Filed under: Cruel's Not Cool,Teens,Tweens — Tags: , , — Annie @ 5:20 pm
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We need uncomfortable schools

July 28, 2014

Feeling uncomfortable? Now use it for good.

Feeling uncomfortable? Now use it for good.

As we approach the beginning of the new school year, my heart goes out to the kids who are dreading it. They are usually the ones who had to wade through more than their share of social garbage last term. Hopefully they got a needed reprieve during the summer. But they’ve got to go back and most of them (and their parents and teachers) are probably not looking forward to the inevitable crapola (online and off).

Being in the prevention business, I’m always working on ways to make schools more compassionate. Here’s my latest contribution… just a reminder… adapted from the Charter for Compassion’s call to action for cities.

A compassionate school is an uncomfortable school!
Uncomfortable when anyone is threatened, harassed, or made to feel less than.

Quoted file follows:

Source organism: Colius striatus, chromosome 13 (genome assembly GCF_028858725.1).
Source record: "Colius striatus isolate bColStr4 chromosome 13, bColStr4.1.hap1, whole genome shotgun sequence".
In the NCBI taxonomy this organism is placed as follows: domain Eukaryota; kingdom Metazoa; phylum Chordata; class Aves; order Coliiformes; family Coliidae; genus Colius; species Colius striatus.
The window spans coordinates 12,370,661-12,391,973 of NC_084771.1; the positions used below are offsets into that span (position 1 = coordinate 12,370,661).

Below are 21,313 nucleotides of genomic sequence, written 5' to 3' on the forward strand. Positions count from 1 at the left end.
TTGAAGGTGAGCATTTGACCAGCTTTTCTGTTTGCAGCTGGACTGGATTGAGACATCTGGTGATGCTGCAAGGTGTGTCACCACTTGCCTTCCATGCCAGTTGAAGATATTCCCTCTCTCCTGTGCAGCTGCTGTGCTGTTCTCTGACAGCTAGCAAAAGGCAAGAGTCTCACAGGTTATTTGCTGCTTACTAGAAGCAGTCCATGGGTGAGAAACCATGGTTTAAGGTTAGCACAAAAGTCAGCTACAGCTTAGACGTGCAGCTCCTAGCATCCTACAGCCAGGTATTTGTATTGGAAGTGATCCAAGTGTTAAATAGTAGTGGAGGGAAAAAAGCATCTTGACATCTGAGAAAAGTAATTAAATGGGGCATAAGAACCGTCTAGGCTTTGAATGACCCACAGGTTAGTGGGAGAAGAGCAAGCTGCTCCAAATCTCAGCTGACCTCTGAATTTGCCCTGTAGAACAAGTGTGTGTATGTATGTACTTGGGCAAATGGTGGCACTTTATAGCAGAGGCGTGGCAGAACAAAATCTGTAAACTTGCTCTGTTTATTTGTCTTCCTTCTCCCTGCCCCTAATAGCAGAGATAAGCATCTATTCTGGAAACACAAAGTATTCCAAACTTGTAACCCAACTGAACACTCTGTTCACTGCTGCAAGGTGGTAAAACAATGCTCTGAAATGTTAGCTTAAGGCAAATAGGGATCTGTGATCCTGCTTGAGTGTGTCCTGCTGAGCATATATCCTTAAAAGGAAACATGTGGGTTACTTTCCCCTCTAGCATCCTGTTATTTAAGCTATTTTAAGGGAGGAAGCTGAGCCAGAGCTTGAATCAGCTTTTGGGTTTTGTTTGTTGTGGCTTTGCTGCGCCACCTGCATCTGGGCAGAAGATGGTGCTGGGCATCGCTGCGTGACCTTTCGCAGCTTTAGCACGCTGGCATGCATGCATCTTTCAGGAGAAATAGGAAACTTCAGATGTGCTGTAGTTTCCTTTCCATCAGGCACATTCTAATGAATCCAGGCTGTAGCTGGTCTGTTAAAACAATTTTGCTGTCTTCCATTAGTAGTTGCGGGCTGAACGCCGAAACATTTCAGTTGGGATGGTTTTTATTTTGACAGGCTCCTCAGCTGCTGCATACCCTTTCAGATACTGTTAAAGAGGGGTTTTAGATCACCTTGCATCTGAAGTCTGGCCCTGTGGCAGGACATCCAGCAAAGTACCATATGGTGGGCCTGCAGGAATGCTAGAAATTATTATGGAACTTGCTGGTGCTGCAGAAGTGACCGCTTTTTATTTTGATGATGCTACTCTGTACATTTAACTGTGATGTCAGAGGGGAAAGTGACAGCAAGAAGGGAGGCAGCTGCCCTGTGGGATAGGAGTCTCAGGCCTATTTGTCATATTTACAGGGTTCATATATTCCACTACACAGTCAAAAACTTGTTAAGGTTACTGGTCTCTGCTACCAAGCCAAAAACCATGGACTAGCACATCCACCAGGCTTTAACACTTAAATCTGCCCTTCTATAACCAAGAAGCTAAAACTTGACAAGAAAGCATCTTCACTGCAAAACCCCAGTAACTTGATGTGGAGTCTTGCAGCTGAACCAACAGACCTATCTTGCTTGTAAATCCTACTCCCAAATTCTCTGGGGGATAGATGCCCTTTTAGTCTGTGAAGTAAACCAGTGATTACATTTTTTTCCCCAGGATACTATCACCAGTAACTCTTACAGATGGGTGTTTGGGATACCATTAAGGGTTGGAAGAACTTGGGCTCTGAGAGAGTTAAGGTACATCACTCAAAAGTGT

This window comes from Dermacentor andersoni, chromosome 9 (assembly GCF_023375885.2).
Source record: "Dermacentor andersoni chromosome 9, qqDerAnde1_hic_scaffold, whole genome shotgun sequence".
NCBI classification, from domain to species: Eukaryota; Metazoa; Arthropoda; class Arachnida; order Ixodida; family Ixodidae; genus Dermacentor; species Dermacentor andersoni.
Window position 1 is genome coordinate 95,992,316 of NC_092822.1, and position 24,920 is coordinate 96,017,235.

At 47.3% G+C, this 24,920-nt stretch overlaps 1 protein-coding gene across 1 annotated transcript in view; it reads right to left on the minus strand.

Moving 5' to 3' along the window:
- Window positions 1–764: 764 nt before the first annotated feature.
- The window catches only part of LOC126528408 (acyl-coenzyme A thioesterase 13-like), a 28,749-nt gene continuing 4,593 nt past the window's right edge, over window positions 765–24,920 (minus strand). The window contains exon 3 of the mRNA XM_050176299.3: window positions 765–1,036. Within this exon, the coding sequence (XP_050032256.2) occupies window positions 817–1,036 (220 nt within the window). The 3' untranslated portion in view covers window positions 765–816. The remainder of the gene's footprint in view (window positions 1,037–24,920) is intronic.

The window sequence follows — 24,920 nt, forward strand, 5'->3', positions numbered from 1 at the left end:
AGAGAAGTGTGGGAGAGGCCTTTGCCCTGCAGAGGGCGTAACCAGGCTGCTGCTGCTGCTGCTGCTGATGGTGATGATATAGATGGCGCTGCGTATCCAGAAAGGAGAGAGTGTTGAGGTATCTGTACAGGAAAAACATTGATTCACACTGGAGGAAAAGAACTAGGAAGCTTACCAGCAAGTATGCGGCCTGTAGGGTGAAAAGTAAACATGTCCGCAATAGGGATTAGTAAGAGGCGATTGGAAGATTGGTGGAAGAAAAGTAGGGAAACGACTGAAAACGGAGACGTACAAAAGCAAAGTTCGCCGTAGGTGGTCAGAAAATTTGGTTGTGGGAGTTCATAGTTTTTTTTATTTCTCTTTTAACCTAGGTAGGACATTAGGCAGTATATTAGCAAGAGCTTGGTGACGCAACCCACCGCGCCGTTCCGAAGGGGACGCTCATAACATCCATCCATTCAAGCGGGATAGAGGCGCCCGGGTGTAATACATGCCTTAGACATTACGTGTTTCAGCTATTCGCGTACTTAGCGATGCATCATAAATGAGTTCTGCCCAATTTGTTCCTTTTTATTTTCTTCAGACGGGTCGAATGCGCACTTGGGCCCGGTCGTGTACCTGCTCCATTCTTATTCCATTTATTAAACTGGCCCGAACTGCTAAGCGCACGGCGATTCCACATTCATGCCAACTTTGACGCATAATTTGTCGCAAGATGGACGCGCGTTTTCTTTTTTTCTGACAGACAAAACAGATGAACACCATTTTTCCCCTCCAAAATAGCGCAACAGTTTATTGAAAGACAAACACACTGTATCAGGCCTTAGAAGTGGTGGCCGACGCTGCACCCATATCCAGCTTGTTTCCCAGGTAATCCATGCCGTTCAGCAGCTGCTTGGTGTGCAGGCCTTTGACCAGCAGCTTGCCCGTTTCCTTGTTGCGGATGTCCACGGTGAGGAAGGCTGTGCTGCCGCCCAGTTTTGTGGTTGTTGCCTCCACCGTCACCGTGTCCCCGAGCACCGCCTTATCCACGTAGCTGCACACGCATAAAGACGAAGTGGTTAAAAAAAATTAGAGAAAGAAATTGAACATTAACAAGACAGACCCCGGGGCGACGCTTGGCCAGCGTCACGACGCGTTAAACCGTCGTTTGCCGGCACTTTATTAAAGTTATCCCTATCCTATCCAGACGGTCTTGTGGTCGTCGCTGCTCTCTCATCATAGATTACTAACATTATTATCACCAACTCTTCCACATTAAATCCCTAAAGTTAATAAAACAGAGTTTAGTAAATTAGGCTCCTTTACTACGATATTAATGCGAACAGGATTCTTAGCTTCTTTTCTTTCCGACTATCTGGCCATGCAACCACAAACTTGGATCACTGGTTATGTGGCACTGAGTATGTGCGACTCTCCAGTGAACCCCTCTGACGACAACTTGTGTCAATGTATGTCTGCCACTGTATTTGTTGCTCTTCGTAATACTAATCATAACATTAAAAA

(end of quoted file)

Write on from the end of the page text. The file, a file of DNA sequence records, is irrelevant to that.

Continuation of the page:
Uncomfortable when every child isn’t treated with respect by every teacher and every other student.
Uncomfortable when every student isn’t given rich opportunities to grow intellectually, creatively, and emotionally.
Uncomfortable when, as a school community, we don’t treat each other as we want to be treated.

A compassionate school knows uncomfortable feelings aren’t worth zippo, if they don’t trigger action. So a compassionate school recognizes the discomfort and immediately works for change with the full leadership and commitment of all administrators and teachers. With adult leadership, students learn how they too can become change agents. Because, whether students admit it or not, they desperately want their school to be a place where every kid is treated with respect. Every one.